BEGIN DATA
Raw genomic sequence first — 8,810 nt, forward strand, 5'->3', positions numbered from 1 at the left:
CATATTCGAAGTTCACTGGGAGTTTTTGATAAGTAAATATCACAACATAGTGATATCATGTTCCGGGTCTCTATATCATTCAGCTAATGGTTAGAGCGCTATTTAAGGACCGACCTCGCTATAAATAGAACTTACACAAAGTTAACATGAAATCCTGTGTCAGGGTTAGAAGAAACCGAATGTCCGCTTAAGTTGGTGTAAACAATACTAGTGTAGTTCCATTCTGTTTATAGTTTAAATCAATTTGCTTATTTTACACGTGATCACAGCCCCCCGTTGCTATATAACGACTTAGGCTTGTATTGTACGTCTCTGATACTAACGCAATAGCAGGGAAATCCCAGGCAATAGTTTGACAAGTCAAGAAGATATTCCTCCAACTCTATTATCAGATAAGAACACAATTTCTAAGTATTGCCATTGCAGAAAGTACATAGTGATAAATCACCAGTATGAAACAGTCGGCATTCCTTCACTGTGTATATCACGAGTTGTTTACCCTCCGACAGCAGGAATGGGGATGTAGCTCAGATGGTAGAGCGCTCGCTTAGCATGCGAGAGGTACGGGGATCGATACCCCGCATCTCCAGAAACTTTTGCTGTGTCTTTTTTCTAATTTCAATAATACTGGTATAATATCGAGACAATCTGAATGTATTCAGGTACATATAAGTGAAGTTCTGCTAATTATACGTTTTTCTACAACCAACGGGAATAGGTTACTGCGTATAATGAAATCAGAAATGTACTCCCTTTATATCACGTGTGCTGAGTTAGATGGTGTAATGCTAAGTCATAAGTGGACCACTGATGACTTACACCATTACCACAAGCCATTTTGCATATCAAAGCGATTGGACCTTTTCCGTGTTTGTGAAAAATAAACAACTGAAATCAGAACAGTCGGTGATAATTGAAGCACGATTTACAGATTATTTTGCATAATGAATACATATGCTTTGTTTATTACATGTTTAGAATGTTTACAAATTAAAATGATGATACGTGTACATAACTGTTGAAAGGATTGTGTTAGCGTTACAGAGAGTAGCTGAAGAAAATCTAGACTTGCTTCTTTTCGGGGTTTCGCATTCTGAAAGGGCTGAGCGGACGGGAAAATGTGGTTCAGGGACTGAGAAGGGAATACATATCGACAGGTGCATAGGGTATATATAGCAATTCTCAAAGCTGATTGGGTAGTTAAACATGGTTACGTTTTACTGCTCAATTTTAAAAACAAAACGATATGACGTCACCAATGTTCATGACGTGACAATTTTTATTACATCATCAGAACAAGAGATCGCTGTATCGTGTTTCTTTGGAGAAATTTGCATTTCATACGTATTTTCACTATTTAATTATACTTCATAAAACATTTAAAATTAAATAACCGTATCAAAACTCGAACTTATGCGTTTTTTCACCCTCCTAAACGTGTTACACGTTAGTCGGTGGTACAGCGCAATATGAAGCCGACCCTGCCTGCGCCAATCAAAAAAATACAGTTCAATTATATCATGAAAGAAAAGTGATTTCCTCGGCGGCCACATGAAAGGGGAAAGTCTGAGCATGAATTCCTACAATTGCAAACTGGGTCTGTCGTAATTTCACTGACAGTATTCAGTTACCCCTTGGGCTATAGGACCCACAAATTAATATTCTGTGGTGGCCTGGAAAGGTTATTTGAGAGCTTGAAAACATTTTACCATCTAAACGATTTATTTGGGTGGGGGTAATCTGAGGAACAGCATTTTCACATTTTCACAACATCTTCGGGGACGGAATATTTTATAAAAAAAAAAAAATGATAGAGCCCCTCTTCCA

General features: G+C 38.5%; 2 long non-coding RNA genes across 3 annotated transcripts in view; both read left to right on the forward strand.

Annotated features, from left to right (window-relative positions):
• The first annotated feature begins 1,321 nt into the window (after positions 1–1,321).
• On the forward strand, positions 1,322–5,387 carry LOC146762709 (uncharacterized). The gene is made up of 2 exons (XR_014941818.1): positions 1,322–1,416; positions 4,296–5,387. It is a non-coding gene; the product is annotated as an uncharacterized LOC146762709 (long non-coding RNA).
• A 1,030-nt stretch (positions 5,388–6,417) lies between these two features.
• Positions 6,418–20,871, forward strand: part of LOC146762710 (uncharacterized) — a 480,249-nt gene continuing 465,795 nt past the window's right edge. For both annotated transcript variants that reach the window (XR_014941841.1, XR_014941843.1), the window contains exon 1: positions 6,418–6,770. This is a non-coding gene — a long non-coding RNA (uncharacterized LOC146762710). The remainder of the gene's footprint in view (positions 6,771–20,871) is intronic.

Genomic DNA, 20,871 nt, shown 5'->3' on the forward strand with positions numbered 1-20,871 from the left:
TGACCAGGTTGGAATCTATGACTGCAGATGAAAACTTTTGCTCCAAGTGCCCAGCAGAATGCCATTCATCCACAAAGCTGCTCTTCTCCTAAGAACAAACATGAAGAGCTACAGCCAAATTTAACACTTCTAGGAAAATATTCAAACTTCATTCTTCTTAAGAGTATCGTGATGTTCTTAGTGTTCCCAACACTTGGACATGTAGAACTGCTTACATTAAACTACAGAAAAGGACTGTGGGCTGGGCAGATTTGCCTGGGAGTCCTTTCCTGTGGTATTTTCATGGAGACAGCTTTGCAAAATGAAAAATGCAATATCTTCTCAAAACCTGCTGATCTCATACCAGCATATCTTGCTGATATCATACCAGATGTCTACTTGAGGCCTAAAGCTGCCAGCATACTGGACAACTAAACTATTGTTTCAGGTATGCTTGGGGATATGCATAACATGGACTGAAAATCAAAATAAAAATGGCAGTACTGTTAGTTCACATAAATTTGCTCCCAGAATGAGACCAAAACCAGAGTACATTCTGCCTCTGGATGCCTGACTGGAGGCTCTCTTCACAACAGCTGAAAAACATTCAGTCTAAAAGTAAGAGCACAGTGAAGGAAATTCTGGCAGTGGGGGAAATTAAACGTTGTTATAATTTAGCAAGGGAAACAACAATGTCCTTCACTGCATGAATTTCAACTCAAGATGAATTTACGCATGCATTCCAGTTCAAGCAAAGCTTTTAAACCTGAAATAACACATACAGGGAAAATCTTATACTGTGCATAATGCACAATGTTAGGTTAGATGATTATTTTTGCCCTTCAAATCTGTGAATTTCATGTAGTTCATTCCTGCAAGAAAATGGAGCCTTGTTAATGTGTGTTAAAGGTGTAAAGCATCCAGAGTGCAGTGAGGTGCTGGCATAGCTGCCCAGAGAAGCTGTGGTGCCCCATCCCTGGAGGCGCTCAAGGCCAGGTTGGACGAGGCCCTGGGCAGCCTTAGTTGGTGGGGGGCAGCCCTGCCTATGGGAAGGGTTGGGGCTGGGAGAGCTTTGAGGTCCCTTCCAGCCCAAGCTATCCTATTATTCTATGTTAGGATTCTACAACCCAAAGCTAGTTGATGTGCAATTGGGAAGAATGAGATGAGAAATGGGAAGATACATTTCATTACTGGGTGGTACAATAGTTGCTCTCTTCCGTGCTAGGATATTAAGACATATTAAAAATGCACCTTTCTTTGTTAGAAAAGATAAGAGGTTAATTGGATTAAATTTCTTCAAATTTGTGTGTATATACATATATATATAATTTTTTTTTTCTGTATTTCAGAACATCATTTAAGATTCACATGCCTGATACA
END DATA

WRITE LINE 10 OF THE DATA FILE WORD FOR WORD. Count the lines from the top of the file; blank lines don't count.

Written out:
TGACCAGGTTGGAATCTATGACTGCAGATGAAAACTTTTGCTCCAAGTGCCCAGCAGAATGCCATTCATCCACAAAGCTGCTCTTCTCCTAAGAACAAACATGAAGAGCTACAGCCAAATTTAACACTTCTAGGAAAATATTCAAACTTCATTCTTCTTAAGAGTATCGTGATGTTCTTAGTGTTCCCAACACTTGGACATGTAGAACTGCTTACATTAAACTACAGAAAAGGACTGTGGGCTGGGCAGATTTGCCTGGGAGTCCTTTCCTGTGGTATTTTCATGGAGACAGCTTTGCAAAATGAAAAATGCAATATCTTCTCAAAACCTGCTGATCTCATACCAGCATATCTTGCTGATATCATACCAGATGTCTACTTGAGGCCTAAAGCTGCCAGCATACTGGACAACTAAACTATTGTTTCAGGTATGCTTGGGGATATGCATAACATGGACTGAAAATCAAAATAAAAATGGCAGTACTGTTAGTTCACATAAATTTGCTCCCAGAATGAGACCAAAACCAGAGTACATTCTGCCTCTGGATGCCTGACTGGAGGCTCTCTTCACAACAGCTGAAAAACATTCAGTCTAAAAGTAAGAGCACAGTGAAGGAAATTCTGGCAGTGGGGGAAATTAAACGTTGTTATAATTTAGCAAGGGAAACAACAATGTCCTTCACTGCATGAATTTCAACTCAAGATGAATTTACGCATGCATTCCAGTTCAAGCAAAGCTTTTAAACCTGAAATAACACATACAGGGAAAATCTTATACTGTGCATAATGCACAATGTTAGGTTAGATGATTATTTTTGCCCTTCAAATCTGTGAATTTCATGTAGTTCATTCCTGCAAGAAAATGGAGCCTTGTTAATGTGTGTTAAAGGTGTAAAGCATCCAGAGTGCAGTGAGGTGCTGGCATAGCTGCCCAGAGAAGCTGTGGTGCCCCATCCCTGGAGGCGCTCAAGGCCAGGTTGGACGAGGCCCTGGGCAGCCTTAGTTGGTGGGGGGCAGCCCTGCCTATGGGAAGGGTTGGGGCTGGGAGAGCTTTGAGGTCCCTTCCAGCCCAAGCTATCCTATTATTCTATGTTAGGATTCTACAACCCAAAGCTAGTTGATGTGCAATTGGGAAGAATGAGATGAGAAATGGGAAGATACATTTCATTACTGGGTGGTACAATAGTTGCTCTCTTCCGTGCTAGGATATTAAGACATATTAAAAATGCACCTTTCTTTGTTAGAAAAGATAAGAGGTTAATTGGATTAAATTTCTTCAAATTTGTGTGTATATACATATATATATAATTTTTTTTTTCTGTATTTCAGAACATCATTTAAGATTCACATGCCTGATACA